4
$\begingroup$

So, I'm actually a biologist trying to wrap my head around the idea of power of analysis to help design an experiment with the proper sample size. I understand that power of analysis is used to help avoid type II errors, but I came across this paper:

http://www.benthamscience.com/open/toepij/articles/V003/16TOEPIJ.pdf

which seems to say (if I'm not mistaken) that in underpowered studies, you also increase your risk for false positives. The other thing that confuses me, is that if you keep adding more samples to increase your power, of course you make any finding statistically significant, even if your effect is small. Is there some sort of balance between power and number of samples so that one avoids the pitfalls of an underpowered experiment, and also an overpowered experiment where the results will produce a statically significant result that might not be interesting because the effect size is so small?

$\endgroup$
  • $\begingroup$ If you present standardized effect sizes, the last issue goes away - the reader can see that it was significant, but also that the effect was small, and interpret the findings accordingly. $\endgroup$ – atrichornis Jul 26 '13 at 10:06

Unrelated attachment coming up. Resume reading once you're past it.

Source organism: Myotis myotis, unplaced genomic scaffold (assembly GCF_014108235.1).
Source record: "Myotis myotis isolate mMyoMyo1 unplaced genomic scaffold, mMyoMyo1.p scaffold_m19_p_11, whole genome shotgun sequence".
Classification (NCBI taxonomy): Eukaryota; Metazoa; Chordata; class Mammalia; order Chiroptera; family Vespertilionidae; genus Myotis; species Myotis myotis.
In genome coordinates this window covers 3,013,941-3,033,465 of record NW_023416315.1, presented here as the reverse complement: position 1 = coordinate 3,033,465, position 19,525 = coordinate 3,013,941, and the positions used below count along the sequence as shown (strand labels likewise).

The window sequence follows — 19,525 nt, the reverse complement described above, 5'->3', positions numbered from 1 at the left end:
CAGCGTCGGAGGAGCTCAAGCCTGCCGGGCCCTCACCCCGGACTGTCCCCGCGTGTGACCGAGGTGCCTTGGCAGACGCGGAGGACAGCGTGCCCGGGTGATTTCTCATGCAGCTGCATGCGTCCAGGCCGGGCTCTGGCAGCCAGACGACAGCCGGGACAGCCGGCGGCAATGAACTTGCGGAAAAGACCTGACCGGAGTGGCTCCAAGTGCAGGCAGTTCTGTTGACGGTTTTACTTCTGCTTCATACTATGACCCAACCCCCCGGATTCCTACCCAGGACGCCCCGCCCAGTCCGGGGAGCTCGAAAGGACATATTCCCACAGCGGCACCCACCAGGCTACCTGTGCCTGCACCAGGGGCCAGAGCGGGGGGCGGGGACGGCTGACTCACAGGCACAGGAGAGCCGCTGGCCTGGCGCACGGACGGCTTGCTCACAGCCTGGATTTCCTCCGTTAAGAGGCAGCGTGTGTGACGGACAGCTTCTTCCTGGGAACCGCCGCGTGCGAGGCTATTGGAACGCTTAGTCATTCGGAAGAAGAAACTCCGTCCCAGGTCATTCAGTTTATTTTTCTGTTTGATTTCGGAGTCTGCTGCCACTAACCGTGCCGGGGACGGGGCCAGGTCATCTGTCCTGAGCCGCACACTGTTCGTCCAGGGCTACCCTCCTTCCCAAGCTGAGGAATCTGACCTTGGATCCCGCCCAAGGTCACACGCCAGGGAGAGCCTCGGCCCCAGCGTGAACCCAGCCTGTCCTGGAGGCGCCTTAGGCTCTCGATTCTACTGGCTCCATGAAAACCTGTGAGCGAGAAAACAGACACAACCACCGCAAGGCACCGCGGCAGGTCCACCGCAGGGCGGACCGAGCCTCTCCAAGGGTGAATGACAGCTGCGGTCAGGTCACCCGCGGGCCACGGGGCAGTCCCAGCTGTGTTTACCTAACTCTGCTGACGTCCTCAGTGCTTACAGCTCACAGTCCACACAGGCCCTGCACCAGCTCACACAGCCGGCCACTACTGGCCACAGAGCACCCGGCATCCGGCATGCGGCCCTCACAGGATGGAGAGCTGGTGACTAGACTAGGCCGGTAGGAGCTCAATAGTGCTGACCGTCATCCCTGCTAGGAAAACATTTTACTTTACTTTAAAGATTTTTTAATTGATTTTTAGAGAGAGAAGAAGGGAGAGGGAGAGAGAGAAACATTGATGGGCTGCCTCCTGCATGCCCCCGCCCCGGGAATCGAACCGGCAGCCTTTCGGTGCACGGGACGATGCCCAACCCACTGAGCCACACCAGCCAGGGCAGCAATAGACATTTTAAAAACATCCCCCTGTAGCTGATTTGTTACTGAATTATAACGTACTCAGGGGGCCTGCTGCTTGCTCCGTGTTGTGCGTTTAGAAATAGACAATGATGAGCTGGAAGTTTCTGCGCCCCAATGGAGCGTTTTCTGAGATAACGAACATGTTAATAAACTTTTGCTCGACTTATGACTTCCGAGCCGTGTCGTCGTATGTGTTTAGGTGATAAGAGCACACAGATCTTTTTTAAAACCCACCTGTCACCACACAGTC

• $\begingroup$ No, don't use standardized effect sizes for that purpose. You need to state effects in biologically relevant units. At the heart of the "large sample sizes will detect irrelevant differences" problem, along with multiplicity issues, is the use of null values for evidence assessment. The likelihood and Bayesian paradigms have solutions for this problem. $\endgroup$ – Frank Harrell Jul 26 '13 at 12:09
1
$\begingroup$

From a quick skim it seems like they're basically taking a Bayesian viewpoint and computing a particular probability (H0 true|reject if I understood what they were getting at) that they argue must go up as the sample size goes down; if that's what the claim was, then as far as that goes, it's valid, because the denominator in Bayes rule must decrease as the sample size goes down while the significance level and P(H0 true) are presumably fixed.

A frequentist would argue that their rate of reject|H0 true is fixed, and they'd likely say that's what they care about.

On the gripping hand, in the overwhelming majority of studies, the true overall rate of false&positives must be effectively zero at every sample size, since in most circumstances nulls are simply not exactly true.

I guess it comes down to what probability you want.

| cite | improve this answer | |
$\endgroup$

Your Answer

By clicking “Post Your Answer”, you agree to our terms of service, privacy policy and cookie policy

Not the answer you're looking for? Browse other questions tagged or ask your own question.